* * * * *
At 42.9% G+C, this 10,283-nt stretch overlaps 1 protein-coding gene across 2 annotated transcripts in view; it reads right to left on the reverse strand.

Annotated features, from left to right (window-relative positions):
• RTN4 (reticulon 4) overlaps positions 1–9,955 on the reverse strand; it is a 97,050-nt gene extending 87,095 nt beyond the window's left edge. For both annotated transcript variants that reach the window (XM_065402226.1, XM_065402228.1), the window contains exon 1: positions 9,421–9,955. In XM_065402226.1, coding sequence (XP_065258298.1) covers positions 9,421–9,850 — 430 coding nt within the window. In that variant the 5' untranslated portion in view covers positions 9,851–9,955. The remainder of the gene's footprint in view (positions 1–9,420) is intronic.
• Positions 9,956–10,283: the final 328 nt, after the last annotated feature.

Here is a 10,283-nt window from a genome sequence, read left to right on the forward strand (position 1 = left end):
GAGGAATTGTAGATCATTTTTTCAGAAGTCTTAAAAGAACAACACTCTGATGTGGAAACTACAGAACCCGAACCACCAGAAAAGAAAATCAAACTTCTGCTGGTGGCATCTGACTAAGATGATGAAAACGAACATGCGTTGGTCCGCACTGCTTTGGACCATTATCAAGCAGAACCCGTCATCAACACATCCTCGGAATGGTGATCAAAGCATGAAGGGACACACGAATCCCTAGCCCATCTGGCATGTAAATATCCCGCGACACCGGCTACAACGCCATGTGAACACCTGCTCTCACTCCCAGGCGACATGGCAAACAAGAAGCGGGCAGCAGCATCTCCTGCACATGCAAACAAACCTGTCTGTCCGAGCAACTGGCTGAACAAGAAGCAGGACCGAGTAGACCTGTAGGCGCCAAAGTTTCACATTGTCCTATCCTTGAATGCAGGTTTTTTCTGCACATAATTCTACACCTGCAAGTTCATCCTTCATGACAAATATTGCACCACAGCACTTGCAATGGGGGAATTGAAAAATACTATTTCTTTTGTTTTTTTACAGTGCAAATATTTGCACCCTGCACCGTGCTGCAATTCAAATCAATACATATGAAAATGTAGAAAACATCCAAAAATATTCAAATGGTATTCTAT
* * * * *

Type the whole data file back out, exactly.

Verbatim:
At 42.9% G+C, this 10,283-nt stretch overlaps 1 protein-coding gene across 2 annotated transcripts in view; it reads right to left on the reverse strand.

Annotated features, from left to right (window-relative positions):
• RTN4 (reticulon 4) overlaps positions 1–9,955 on the reverse strand; it is a 97,050-nt gene extending 87,095 nt beyond the window's left edge. For both annotated transcript variants that reach the window (XM_065402226.1, XM_065402228.1), the window contains exon 1: positions 9,421–9,955. In XM_065402226.1, coding sequence (XP_065258298.1) covers positions 9,421–9,850 — 430 coding nt within the window. In that variant the 5' untranslated portion in view covers positions 9,851–9,955. The remainder of the gene's footprint in view (positions 1–9,420) is intronic.
• Positions 9,956–10,283: the final 328 nt, after the last annotated feature.

Here is a 10,283-nt window from a genome sequence, read left to right on the forward strand (position 1 = left end):
GAGGAATTGTAGATCATTTTTTCAGAAGTCTTAAAAGAACAACACTCTGATGTGGAAACTACAGAACCCGAACCACCAGAAAAGAAAATCAAACTTCTGCTGGTGGCATCTGACTAAGATGATGAAAACGAACATGCGTTGGTCCGCACTGCTTTGGACCATTATCAAGCAGAACCCGTCATCAACACATCCTCGGAATGGTGATCAAAGCATGAAGGGACACACGAATCCCTAGCCCATCTGGCATGTAAATATCCCGCGACACCGGCTACAACGCCATGTGAACACCTGCTCTCACTCCCAGGCGACATGGCAAACAAGAAGCGGGCAGCAGCATCTCCTGCACATGCAAACAAACCTGTCTGTCCGAGCAACTGGCTGAACAAGAAGCAGGACCGAGTAGACCTGTAGGCGCCAAAGTTTCACATTGTCCTATCCTTGAATGCAGGTTTTTTCTGCACATAATTCTACACCTGCAAGTTCATCCTTCATGACAAATATTGCACCACAGCACTTGCAATGGGGGAATTGAAAAATACTATTTCTTTTGTTTTTTTACAGTGCAAATATTTGCACCCTGCACCGTGCTGCAATTCAAATCAATACATATGAAAATGTAGAAAACATCCAAAAATATTCAAATGGTATTCTAT